- After that, I will create a simple week planning with my morning routine, what I will do in the morning (usually two activity blocks), lunch, what I will do in the afternoon, dinner and my evening routine. I will make sure to add time to eat good food and plenty of exercise. E.g. in Bali, I decided on evening runs and dinner after as part of my routine and yoga as part of my morning routine. Also, I will add new habits to my routines, e.g. write my daily appreciation journal in the evening. I have found these quarterly reviews a great moment to add new habits.
- After having the rough day plannings, I will add the concrete appointments I will have that week. From time to time, I will have some calls I will have to take, I might have a meeting on location and I might want to go explore the surroundings (e.g. in Dubrovnik, I planned a morning in the old town as a well-deserved break). I will try and make sure to have as many uninterrupted blocks of deep work time as possible.
- Finally, I will plan in all my activities for the week, making sure to prioritise the key activities first.
- And then, it is just do 🙂 Every evening, I tend to quickly review what I have done that day and the next morning at breakfast I will run through that day.
Where I do my quarterly reviews
Over the years, I also have become more intentional about what I need from the environment of my quarterly reviews and where I want to do them. In an earlier post on my travel blog I wrote about the experiment and the variables I used for booking my stays:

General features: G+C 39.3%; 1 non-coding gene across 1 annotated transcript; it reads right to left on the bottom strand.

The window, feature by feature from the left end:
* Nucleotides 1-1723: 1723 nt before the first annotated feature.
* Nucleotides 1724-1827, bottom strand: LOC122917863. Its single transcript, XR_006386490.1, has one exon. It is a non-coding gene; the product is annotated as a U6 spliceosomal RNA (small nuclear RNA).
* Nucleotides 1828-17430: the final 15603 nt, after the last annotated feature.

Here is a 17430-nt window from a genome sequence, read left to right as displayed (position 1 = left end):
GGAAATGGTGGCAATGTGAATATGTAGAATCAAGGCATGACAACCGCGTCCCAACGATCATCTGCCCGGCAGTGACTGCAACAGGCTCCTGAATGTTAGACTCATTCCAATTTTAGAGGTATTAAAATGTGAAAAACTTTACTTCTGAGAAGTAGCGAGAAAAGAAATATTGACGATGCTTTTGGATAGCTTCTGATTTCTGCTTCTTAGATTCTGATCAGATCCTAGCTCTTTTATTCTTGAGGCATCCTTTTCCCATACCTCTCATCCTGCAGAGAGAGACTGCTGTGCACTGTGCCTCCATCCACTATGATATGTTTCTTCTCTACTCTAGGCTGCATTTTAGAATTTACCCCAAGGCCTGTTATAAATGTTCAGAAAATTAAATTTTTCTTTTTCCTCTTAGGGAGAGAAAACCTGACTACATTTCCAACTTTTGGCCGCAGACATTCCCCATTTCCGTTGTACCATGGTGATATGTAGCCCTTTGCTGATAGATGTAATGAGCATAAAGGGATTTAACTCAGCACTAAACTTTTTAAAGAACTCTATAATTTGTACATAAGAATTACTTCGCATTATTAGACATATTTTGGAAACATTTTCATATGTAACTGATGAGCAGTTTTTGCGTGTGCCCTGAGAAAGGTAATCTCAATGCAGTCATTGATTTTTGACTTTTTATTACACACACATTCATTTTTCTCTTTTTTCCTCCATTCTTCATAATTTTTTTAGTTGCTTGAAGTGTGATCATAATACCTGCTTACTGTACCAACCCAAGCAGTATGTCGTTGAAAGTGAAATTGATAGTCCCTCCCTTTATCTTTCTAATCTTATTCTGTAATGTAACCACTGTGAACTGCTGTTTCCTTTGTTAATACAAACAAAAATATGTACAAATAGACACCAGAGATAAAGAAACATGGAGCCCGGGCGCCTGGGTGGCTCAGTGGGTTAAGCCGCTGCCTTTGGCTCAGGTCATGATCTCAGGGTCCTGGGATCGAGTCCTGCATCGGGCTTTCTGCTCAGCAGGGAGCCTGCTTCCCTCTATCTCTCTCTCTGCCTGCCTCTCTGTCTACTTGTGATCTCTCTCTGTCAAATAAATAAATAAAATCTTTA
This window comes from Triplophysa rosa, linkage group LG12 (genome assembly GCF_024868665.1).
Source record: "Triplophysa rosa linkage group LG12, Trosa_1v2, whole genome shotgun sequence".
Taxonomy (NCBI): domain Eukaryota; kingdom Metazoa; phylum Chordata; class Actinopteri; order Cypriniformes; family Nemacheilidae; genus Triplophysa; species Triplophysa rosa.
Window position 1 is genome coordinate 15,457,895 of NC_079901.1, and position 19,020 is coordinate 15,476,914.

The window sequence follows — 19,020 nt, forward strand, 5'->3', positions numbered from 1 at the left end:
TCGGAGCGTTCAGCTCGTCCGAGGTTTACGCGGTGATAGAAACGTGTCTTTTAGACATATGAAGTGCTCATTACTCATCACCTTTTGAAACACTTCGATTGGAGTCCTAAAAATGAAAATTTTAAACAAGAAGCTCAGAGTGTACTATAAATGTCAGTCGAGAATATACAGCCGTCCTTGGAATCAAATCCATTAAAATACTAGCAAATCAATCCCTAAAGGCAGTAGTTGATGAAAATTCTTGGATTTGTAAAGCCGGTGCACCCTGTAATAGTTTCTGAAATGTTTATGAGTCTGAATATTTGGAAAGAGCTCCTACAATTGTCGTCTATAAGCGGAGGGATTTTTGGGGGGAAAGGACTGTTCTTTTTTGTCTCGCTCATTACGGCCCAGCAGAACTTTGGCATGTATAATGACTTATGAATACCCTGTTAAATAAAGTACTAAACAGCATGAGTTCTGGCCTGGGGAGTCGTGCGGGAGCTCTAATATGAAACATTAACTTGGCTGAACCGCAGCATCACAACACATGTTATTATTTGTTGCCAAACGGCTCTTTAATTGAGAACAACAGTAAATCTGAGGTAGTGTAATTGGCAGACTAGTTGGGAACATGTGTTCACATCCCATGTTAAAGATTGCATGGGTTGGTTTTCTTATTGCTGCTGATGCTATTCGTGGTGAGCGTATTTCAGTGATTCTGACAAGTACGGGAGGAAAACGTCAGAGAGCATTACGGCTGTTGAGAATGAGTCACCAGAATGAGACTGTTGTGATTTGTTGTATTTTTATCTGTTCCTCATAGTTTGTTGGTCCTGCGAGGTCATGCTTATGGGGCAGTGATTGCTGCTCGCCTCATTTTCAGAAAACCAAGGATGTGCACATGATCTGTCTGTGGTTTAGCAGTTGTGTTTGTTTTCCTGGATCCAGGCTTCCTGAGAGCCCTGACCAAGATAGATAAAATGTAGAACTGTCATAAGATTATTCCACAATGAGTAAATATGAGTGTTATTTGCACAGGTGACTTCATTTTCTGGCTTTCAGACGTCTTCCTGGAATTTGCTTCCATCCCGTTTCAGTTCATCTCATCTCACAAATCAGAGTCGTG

- Not overly expensive (along the lines of my weekly spend on hotel when I’m traveling Europe)
- A country/city I had not been before (ideally a country/city on my bucketlist)
- Not too much travel time – as I would be only going for 5 nights, I didn’t feel like spending half a day or even a day of traveling. The only option would be having two night-flights. I went to Bali early 2020 and noticed the travel time is just too much.
Some additional things I found:
- Running nearby: Dubai was too hot to go out for a run, but running near the Dubrovnik hotel was just perfect. It made me realize I’m also looking for great running places and green areas around my temporary base.
- Using your bucket list: I’m keeping a wishlist of places both on this blog and in my todo system Notion. When looking for a new place to go for my Quarterly, this is usually a good starting point.
- Booking outside high season and/or shoulder seasons: As I’m rather flexible I’ve been trying to book in low or shoulder season in the destinations I’m going.
- Making a year planning: I started making a year planning of my trips as some trips work best in certain times of the year – e.g. end of summer (late July, early August) most of my clients are on holiday, which makes it a perfect moment to travel. Also, February seems to make sense as this breaks the sometimes harsh European winters. I had to learn the hard way that a Quarterly review in September in Abu Dhabi is just not the best idea. I liked Dubai during Ramadan better.
- Once a year, I indulge in a location with access to a resort-style swimming pool or beach (hey, important to unwind during the week), usually in Q4 when the weather in The Netherlands/Belgium is bad and I could use some Vitamin Sun.
- Smart use of hotel loyalty points: Both Hilton and Marriott give the 5th night free if you are redeeming points for your stays. That makes it extra interesting to use your points from these loyalty programs. I used it for Dubrovnik, Marrakech, and Bali.
Concluding quarterly reviews
Stepping back from my daily work once every three months has been a game-changer for me. I have been able to be more intentional with what I do, and therefor do more. I force myself to carve out time to work on myself, to avoid being overwhelmed by working in the projects I work on. I hope these elements inspire you; feel free to reach out or leave a comment with ideas, thoughts or feedback.